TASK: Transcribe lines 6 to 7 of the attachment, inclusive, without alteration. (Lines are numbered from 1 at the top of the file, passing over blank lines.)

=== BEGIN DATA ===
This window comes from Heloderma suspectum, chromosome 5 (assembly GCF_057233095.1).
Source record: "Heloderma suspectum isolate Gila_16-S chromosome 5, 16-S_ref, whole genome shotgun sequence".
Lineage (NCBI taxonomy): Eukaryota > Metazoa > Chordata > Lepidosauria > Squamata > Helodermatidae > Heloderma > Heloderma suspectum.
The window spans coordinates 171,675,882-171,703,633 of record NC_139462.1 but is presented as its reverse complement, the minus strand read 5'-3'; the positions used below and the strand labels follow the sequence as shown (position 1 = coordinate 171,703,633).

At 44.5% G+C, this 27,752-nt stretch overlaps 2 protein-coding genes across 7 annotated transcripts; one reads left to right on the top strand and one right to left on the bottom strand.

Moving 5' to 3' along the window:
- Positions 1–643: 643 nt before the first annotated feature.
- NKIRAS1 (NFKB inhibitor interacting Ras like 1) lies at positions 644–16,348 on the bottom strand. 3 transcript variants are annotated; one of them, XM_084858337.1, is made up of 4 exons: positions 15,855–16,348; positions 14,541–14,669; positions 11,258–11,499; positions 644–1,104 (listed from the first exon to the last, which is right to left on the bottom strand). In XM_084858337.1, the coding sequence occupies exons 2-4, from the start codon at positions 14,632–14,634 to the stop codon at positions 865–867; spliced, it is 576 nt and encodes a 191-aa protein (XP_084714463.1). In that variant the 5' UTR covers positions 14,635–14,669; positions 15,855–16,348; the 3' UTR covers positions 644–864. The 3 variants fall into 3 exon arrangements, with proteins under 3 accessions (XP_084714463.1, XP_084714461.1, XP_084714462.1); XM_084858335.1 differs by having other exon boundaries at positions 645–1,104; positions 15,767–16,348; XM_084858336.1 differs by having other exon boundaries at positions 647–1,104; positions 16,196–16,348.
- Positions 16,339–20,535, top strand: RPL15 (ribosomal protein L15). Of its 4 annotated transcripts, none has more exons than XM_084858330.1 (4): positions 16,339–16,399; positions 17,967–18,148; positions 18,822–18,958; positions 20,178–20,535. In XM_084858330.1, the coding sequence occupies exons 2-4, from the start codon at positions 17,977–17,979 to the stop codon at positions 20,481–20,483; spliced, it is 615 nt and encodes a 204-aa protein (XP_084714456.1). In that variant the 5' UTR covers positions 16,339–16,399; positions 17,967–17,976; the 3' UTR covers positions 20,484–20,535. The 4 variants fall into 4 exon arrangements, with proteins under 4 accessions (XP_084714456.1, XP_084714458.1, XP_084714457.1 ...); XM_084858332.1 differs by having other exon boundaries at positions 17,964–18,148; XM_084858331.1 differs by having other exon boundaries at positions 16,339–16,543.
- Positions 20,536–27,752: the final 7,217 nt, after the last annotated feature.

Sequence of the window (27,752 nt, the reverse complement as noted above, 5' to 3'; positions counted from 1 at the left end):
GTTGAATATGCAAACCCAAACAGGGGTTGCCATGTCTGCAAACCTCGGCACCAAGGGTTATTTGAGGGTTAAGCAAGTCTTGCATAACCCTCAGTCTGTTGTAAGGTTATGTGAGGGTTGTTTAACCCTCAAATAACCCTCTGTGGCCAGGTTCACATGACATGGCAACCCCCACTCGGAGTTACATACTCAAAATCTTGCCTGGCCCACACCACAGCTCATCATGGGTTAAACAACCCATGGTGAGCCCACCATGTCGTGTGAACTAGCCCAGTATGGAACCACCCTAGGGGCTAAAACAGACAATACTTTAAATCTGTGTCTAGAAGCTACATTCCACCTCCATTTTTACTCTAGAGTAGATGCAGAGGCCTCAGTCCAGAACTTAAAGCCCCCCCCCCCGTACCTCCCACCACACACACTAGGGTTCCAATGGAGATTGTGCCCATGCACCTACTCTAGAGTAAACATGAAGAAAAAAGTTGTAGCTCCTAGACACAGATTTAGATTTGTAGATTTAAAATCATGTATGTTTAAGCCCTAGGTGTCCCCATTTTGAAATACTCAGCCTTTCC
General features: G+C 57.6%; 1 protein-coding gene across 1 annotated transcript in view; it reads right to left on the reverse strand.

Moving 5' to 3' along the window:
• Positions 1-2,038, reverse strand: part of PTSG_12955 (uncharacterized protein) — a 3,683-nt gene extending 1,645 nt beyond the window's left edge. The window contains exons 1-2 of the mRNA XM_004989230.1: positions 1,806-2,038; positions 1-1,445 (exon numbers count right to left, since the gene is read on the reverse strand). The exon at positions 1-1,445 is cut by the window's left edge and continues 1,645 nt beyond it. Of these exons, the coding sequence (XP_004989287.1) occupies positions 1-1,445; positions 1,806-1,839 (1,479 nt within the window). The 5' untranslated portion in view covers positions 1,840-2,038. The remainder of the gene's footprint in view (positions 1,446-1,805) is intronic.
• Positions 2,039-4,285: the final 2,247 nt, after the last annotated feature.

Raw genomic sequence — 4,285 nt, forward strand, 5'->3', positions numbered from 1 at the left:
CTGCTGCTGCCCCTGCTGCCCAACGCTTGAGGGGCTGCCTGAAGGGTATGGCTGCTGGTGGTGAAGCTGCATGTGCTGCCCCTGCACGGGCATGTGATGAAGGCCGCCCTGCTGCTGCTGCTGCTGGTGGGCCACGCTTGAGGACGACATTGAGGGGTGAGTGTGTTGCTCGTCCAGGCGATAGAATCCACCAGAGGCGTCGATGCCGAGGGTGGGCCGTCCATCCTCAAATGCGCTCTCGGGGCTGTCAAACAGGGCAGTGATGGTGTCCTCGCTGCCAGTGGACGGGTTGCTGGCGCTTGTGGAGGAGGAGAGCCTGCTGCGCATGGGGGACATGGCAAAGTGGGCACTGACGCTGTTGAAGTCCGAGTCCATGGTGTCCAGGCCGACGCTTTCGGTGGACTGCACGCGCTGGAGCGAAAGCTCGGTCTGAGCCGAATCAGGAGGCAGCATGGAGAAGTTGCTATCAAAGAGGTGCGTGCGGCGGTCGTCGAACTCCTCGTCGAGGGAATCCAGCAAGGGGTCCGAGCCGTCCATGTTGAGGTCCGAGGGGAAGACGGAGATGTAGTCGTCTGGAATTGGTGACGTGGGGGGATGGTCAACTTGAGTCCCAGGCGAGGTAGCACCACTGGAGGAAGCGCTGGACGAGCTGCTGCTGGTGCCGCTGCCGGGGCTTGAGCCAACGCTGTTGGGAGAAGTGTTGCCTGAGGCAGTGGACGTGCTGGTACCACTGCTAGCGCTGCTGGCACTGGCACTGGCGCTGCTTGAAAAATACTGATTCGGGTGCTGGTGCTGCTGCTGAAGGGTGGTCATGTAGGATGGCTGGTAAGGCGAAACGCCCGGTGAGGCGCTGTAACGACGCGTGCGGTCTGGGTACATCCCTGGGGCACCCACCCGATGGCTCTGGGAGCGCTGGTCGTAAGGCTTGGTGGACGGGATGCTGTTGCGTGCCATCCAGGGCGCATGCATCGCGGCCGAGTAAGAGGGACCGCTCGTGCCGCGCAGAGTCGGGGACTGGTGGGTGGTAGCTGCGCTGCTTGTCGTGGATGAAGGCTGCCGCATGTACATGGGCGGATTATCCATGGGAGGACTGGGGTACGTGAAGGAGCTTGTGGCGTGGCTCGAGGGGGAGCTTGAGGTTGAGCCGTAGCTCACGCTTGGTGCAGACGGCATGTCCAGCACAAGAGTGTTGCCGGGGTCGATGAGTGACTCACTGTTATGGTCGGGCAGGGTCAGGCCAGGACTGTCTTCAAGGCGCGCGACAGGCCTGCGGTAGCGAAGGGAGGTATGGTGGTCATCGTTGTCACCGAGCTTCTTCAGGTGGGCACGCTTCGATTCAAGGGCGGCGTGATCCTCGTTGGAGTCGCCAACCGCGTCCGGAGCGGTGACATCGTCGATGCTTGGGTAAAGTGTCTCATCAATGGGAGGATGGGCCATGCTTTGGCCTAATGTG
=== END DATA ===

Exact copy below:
Moving 5' to 3' along the window:
- Positions 1–643: 643 nt before the first annotated feature.